In everything we have done so far, we have followed the standard model of locating a “home” object, and then using it to create or find the EJB. Also, since there are no finders in the case of session beans, once the program using a session bean exits, the bean is gone in our model.
There is another model provided for getting to EJBs. This method uses “handles”. Each home or bean object has a handle. You can ask for this handle from the home or bean object. Later on, you can get back to the object by using the handle.
The handle doesn’t just work during the running program, it even works if your program exits and is restarted, or if the handle is used from another program. The handle itself is like a permanent object. Of course, if your program exits, it has to have a way to save the handle. This can be done simply by writing the handle to a file (or any another such method of passing or preserving bytes.) The handle derives from java.io.Serializable, so it can be written to files.
The code to obtain a handle from an EJB object and to get an EJB object back from a handle is fairly straightforward. The following code fragment shows how to obtain a handle from a bean object called “stock” and to write it into a file:
Handle handle = stock.getHandle(); ObjectOutputStream p = new ObjectOutputStream( new FileOutputStream("C:\\SaveHandle.dat")); p.writeObject( handle ); p.close(); //Once the handle has been saved, //it can be read back from the file and object created from it: ObjectInputStream p = new ObjectInputStream( new FileInputStream( "C:\\SaveHandle.dat")); Handle handle = (Handle) p.readObject(); StockQuotes stock = (StockQuotes) handle.getEJBObject(); // Use PortableRemoteObject in 1.3 or when available.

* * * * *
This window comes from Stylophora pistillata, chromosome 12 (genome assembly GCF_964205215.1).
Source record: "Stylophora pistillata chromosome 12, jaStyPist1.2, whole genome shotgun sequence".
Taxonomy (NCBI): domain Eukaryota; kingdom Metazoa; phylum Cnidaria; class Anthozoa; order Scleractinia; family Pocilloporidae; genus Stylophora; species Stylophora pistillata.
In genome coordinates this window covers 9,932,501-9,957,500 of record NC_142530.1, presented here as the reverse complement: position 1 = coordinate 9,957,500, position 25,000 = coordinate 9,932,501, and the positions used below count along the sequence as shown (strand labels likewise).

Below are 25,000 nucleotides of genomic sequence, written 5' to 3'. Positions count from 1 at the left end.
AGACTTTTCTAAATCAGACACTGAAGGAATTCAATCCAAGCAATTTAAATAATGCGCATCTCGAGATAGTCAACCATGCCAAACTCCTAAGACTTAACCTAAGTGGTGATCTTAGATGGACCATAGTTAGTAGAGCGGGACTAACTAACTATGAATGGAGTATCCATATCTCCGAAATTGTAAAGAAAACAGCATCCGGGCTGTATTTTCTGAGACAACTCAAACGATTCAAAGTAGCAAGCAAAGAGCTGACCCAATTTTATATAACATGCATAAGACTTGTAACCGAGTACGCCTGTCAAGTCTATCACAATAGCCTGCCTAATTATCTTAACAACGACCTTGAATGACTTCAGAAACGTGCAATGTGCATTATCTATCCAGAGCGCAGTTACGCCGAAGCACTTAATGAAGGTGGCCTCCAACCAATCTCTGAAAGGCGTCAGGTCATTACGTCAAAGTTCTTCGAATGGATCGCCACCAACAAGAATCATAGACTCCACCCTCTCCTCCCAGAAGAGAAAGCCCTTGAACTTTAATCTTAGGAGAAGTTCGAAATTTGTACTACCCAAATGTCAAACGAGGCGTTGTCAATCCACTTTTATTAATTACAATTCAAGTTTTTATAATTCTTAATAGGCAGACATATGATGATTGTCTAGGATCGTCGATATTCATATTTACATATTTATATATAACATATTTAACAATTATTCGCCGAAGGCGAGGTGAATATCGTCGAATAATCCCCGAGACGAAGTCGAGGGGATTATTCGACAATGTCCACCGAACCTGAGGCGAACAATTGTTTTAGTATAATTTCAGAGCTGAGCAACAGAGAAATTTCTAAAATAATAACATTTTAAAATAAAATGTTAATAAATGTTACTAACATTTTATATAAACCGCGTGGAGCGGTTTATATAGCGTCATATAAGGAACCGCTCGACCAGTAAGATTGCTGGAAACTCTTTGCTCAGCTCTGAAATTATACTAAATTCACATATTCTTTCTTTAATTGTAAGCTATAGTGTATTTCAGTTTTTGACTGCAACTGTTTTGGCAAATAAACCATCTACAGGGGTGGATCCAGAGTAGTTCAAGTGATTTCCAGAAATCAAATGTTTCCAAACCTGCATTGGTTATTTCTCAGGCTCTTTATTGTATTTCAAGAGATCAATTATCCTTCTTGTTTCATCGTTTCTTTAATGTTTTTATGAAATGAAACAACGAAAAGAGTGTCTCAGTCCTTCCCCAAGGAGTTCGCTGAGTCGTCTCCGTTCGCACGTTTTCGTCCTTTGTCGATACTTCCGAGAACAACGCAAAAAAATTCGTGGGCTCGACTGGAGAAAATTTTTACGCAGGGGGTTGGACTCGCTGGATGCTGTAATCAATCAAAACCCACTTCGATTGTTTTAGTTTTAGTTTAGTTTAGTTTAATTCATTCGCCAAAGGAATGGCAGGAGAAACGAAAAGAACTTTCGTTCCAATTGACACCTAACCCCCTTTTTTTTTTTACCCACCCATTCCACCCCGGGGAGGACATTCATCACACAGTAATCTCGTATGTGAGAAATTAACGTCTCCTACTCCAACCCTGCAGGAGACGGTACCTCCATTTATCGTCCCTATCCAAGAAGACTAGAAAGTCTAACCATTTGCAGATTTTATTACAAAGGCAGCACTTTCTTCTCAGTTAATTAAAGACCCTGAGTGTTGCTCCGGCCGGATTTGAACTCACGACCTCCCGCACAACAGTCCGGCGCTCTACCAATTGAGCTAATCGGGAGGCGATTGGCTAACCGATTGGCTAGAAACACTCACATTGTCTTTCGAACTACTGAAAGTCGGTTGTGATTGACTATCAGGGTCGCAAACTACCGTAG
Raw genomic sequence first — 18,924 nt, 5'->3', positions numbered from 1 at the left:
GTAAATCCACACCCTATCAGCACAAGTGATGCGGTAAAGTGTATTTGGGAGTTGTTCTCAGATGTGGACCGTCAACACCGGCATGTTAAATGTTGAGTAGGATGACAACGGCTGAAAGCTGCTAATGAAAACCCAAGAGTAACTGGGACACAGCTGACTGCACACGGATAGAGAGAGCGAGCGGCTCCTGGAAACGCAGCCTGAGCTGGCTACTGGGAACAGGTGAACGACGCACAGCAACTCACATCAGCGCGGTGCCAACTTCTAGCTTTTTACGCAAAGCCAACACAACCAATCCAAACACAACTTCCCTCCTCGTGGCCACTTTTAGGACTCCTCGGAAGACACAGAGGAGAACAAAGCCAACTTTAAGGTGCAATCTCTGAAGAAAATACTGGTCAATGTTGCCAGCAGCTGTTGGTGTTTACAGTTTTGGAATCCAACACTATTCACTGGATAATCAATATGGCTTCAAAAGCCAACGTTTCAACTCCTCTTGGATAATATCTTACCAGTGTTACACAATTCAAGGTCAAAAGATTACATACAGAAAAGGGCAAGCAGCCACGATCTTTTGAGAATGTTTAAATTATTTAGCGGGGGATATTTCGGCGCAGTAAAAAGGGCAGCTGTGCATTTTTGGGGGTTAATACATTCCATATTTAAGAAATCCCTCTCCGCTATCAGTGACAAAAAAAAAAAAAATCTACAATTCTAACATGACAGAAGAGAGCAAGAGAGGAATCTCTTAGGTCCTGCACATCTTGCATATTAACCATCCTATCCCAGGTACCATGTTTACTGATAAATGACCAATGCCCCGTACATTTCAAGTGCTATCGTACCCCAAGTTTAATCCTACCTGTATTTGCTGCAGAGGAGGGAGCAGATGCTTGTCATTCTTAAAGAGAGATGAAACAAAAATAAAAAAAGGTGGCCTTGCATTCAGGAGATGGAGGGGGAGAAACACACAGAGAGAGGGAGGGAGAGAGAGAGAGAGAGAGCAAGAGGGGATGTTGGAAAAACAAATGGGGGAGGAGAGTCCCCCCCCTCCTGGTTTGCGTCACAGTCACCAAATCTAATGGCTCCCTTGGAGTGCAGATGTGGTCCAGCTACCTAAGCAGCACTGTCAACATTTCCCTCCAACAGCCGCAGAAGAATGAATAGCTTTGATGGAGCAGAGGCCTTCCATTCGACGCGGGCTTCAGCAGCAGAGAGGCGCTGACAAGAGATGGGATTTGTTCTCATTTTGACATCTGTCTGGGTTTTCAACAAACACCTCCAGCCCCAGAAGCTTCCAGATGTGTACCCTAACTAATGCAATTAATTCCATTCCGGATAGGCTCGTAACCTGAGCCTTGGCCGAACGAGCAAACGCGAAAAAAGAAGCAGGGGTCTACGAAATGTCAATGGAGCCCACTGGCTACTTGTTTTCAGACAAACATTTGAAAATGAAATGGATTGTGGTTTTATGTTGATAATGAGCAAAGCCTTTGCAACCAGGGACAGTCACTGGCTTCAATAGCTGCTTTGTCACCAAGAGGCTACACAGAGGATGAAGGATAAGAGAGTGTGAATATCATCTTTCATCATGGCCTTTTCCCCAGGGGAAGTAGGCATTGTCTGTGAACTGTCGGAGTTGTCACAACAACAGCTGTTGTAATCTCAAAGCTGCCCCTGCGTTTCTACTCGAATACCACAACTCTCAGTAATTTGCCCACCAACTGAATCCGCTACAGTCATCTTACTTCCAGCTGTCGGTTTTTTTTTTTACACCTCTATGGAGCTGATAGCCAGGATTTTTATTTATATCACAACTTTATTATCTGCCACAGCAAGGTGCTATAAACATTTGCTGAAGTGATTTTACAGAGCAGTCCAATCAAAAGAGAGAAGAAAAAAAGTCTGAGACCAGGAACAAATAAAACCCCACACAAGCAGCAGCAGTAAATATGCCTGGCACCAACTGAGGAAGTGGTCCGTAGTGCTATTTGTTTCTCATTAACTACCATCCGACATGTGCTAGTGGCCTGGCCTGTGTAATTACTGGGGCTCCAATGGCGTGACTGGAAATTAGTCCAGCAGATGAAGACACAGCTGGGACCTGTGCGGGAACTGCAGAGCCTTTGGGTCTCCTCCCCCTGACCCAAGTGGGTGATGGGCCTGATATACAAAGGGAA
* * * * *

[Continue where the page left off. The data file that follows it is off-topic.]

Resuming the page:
Note that the object returned by getEJBObject() has to be cast into the correct type. An important item to remember about handles is that session beans are discarded after a certain timeout. Therefore, if you use a session bean’s handle after that certain timeout, you will not get the bean back. Instead, an exception will be thrown. (The timeout value can usually be changed, see server documentation for this.)
Exercise: Modify your session bean client to save a handle to the (stateful) StockQuotes bean. Write another program that retrieves the handle and gets the bean. Confirm that the “stock” member variable of the bean is the same as when saved. Obtain the price from this “recovered” bean. Try using your second bean within the timeout period, and after the timeout period.
The deployment descriptor
As you may have noted, in all the frameworks created by the wizzard, a folder (sub-directory) named “Meta-inf” is created, containing a file “ejb-jar.xml”. Every EJB jar file is required to contain a file “Meta-inf/ejb-jar.xml” to describe the EJB.
This is an XML file and you can open it in Internet Explorer (as of this writing, Netscape Navigator does not have XML display built-in) and examine its structure. You will notice that this is a tree-like structure, with nodes containing branches.
The top level node is named “ejb-jar”. Underneath it, there is a brief textual “description” node, and another node called “enterprise-beans”. The “enterprise-beans” node further contains a “session” and/or “entity” nodes, depending upon what kind of EJBs are present. (Multiple EJBs may be included in a single Jar file.)